3 Utility Industry trends from UWL19

Events, Technology

The Power of Big Data, Localization and The Involved Consumer

The utilities sector gets it; they’re an industry facing disruption. But now what? Utilities must evolve and change, but how? Transition was the theme for this year’s Utility Week Live in Birmingham, UK. Transition to a new kind of utility, one that can thrive in the digital age.

As always at this busy event, there was a lot to take in. From O2’s ‘Challenge Wall’ where delegates listed what they felt are the industry’s key issues, to the thought-provoking keynote speakers, the emphasis was on how utilities can transition to an organization that thrives in a changing environment. Here are some key themes from just a few of the many presentations and talks that were underway when we were at UWL19.

1. The Increasing Importance of Utilities’ Data

    ElectraLink’s Chief Executive, Stuart Lacey, was one speaker who discussed this theme in the ‘Transitioning to a Digital Utility Model’ panel session. In the session he discussed how data could be used to reframe utilities’ thinking in the coming years.

    Emerging Technologies and Data Quality

    Utilities are data rich and they are beginning to successfully access that data. Keynote speaker, Zoe Kleinman spoke about AI’s massive potential for the utility industry, but said we are only scratching the surface of what it could do for the sector. As AI becomes more widespread, emphasis must be placed on the quality of the data used, ensuring that the patterns it identifies exist in the real world.

    Why we found this theme interesting

    AI and data go hand in hand. With so much rich data at their fingertips, AI and Machine Learning have massive potential for utilities to bring innovative and personalized new products to their customers. However, the insights from the data and the innovations they can generate are only as good as the data that is used. No one wants to talk about the unappealing, but critical task of data provisioning, yet without this part of the process, the benefits of emerging technologies such as AI are lost.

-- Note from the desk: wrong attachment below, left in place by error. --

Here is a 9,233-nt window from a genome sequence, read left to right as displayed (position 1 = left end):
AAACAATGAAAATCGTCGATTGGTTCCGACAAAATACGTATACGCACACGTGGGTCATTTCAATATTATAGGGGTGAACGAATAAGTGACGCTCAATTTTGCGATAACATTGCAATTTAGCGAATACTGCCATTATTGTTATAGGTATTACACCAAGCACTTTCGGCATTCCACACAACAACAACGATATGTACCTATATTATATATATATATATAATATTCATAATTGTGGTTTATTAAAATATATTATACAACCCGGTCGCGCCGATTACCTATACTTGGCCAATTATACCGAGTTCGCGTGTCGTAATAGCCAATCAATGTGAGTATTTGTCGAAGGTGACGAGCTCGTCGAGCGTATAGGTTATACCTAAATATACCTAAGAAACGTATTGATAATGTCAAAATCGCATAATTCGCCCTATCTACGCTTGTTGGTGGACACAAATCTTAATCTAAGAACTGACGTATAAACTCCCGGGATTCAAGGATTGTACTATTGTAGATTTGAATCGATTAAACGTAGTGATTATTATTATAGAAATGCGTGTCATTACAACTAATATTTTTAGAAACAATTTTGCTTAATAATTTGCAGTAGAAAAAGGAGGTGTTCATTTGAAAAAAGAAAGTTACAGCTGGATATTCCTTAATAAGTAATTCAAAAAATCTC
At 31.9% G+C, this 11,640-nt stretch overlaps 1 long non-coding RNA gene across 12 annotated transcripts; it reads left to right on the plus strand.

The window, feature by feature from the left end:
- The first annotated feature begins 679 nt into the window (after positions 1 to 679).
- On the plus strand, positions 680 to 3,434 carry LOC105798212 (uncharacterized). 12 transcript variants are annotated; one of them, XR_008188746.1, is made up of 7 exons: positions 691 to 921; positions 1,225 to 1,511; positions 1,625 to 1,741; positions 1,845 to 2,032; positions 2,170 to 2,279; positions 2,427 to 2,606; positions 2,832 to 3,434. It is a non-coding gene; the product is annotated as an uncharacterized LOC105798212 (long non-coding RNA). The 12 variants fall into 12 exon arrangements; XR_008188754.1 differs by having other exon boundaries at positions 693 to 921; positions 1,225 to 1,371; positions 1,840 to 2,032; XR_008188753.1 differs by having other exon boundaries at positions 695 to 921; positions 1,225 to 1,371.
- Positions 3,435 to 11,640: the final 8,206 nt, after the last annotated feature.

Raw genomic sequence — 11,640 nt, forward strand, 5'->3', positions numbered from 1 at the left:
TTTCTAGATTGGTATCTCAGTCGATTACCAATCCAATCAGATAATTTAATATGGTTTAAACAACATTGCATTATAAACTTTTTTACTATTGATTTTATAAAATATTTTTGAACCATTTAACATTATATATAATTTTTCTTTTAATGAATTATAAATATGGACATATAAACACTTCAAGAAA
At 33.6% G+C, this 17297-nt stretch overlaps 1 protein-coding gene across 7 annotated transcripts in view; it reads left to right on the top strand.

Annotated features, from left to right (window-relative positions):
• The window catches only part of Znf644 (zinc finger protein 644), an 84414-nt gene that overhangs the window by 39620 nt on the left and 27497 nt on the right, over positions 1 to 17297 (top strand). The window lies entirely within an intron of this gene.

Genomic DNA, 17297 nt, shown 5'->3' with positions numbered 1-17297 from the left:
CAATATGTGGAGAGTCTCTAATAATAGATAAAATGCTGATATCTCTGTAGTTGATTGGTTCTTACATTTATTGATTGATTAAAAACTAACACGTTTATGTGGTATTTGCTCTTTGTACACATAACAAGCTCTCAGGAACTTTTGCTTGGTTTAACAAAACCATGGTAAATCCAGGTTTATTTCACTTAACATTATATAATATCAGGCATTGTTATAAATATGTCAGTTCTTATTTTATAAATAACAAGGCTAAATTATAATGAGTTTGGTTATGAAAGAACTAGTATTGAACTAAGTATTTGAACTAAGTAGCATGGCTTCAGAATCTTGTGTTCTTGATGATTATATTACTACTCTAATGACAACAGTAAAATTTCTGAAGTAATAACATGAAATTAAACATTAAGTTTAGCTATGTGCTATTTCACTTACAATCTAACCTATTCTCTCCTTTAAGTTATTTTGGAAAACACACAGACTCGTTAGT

2. Finding Localized Solutions

      Much of the change and innovation in the utility sector is being driven from the edge.

      One speaker advocated a local-first structure for innovation with regions finding solutions and applications to problems which can be rapidly deployed at a local level. Rather than the traditional top-down flow of ideas, these solutions could be migrated from the edge to the center of utilities, finding solutions that can be rolled out throughout the organization.

      This idea was echoed by a speaker from Energy Web Foundation who advocated integration of technologies and ‘local tailoring,’ utilizing new technologies such as blockchain and 5G. This would enable more consumer involvement through mobile apps.

      Why we found this theme interesting

      When it comes to utilities, ‘local’ is an interesting place right now. Electric Vehicle charging, microgrids, distributed energy resources, local renewable production; all these developments are happening at a local level and driving change in utilities. The integration of these innovative technologies demands the rapid transition of utilities to digital organizations. One of the ways that utilities can achieve this is to become a platform provider, enabling utilities to become a platform for innovation, integrating Electric Vehicle charging, local energy production and renewables.

      3. The Involved Consumer

        A note on the ‘Challenge Wall’ posed the question of how utilities could collaborate more with consumers. One presentation talked of utilities ‘fragmenting’ to deliver customer experience at a local level. Once again this comes down to the ability of utilities to integrate services such as Electric Vehicle charging. Another presentation talked about people, technology and data coming together in an accessible, mobile driven world. This would enable more customer involvement through mobile apps.

        Why we found this theme interesting

        This theme is at the heart of all the challenges facing electric utilities. Why do we need quality data enabling us to get the most from emerging technologies? So that we can provide the innovations and customer services that our customers want. Why must we focus on the ‘local’? Because this is where our customers are driving change, whether this is though charging their Electric Vehicle or by demanding more involvement in where their power is produced.

        The transition to a digital utility is also the pathway to a consumer-focused utility. The key to the digital transition is open availability of data, and the decentralisation of data access.

        About the Author

        Bill Joss

        Bill Joss is the Chairman of the Board at Greenbird Integration Technology

        Greenbird offers out-of-the-box system integration for utilities. We are a true DevOps company, delivering unique time-to-market and reliability. We were named a Gartner ‘Cool Vendor’ in 2018 because of our domain specific and flexible integration capabilities, crucial for creating easy-to-consume integrated solutions. Utilihive empowers utilities to manage their data flow faster and smoother than traditional system integration models while accelerating the journey towards the energy revolution. To learn how you can unleash the value of data while removing silos. Get the executive brief on Utilihive here.